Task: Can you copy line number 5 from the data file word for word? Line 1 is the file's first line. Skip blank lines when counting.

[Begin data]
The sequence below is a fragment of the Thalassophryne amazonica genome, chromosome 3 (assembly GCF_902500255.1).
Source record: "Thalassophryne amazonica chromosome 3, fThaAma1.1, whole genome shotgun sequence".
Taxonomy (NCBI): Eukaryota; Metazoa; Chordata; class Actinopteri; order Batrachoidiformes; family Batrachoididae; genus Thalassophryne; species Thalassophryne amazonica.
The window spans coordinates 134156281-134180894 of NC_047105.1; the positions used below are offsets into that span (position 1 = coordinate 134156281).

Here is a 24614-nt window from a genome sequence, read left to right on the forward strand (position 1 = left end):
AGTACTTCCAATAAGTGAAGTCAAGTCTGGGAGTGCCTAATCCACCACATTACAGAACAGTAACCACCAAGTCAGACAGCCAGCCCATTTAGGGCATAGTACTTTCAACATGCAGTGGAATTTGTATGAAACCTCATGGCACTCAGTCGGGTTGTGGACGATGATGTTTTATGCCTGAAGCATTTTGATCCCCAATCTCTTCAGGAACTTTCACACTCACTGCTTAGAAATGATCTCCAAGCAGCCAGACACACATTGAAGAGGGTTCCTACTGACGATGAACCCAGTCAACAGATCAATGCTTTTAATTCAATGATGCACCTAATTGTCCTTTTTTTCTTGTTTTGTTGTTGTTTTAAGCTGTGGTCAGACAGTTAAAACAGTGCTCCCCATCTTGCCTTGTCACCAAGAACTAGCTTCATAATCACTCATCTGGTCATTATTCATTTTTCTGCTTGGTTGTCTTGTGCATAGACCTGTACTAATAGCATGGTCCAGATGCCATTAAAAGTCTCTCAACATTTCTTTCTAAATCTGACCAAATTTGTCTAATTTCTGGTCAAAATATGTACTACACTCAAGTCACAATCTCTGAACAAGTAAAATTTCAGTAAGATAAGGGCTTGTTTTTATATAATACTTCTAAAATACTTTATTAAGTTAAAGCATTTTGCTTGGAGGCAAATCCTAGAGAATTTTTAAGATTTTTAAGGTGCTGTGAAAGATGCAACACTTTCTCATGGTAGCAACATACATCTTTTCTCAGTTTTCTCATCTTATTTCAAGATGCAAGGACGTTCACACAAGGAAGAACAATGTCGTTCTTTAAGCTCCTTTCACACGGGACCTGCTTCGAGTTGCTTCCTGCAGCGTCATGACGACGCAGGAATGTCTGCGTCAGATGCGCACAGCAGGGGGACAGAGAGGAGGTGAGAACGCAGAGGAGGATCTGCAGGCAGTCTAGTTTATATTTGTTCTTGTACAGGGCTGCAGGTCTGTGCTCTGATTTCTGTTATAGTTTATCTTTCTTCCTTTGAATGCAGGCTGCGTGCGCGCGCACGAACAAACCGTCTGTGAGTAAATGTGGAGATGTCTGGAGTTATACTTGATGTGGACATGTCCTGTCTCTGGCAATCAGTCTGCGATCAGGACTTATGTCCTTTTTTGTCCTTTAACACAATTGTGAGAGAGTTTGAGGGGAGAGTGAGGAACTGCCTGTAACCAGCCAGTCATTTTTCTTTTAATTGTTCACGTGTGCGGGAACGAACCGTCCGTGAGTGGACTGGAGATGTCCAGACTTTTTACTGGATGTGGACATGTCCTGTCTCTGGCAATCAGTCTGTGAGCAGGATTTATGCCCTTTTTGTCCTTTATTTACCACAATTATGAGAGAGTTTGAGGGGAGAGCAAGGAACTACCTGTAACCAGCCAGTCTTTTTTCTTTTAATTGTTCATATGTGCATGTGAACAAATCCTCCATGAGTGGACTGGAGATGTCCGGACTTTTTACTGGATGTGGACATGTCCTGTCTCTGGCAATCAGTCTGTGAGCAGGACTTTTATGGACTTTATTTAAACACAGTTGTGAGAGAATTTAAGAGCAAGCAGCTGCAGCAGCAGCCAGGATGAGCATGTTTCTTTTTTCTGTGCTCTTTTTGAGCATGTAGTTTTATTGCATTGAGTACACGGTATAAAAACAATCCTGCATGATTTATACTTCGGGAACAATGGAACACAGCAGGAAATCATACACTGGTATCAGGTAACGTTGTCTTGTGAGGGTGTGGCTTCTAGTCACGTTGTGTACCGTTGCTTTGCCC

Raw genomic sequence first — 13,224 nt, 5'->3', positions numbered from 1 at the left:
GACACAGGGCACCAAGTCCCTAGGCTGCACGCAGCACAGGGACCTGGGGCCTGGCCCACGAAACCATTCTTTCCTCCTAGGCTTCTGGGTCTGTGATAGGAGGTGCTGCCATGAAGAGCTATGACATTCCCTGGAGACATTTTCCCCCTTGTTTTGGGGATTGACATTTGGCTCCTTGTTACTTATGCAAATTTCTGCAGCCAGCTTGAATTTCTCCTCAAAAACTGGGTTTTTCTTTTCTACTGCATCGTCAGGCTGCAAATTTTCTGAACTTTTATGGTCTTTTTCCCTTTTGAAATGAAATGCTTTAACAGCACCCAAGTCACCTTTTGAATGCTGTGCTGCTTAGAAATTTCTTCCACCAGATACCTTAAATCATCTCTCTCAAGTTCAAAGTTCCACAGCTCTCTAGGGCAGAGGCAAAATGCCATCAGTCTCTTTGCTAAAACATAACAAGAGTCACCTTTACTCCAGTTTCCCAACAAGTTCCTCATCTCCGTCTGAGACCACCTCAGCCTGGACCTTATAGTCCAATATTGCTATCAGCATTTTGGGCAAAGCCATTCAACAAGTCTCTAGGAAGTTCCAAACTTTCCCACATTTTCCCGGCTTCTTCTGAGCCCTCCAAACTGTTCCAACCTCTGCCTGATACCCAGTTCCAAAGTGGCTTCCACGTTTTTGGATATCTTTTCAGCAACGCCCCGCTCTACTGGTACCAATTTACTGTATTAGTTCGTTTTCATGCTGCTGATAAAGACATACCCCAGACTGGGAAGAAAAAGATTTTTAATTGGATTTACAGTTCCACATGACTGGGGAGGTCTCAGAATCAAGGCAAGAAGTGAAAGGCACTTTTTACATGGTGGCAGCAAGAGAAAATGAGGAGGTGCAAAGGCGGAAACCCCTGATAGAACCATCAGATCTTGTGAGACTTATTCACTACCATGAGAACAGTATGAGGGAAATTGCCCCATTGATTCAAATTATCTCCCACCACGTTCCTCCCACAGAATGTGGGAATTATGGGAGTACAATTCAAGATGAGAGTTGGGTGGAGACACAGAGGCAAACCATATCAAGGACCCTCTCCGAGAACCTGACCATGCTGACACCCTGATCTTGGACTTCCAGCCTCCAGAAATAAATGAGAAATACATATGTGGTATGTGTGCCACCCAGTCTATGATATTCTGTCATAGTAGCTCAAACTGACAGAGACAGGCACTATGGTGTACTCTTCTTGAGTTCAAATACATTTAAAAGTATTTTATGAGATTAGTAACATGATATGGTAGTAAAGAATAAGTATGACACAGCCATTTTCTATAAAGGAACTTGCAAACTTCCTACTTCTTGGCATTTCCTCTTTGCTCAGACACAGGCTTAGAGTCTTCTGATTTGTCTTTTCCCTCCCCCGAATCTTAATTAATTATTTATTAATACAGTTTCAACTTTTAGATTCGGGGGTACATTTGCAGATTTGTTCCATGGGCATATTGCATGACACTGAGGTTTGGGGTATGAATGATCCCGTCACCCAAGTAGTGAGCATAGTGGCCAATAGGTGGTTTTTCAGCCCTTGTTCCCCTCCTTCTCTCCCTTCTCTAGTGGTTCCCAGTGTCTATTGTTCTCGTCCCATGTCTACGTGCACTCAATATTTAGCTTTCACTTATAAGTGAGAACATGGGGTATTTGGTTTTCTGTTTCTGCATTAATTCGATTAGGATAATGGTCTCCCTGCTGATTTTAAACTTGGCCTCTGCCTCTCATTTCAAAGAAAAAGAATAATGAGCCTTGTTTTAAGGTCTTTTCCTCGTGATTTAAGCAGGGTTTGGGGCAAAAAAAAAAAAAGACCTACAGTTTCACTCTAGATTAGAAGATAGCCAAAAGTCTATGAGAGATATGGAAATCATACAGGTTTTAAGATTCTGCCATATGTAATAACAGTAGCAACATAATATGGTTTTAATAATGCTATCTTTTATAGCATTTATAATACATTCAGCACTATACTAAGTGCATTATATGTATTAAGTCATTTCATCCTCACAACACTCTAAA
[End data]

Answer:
Here is a 24614-nt window from a genome sequence, read left to right on the forward strand (position 1 = left end):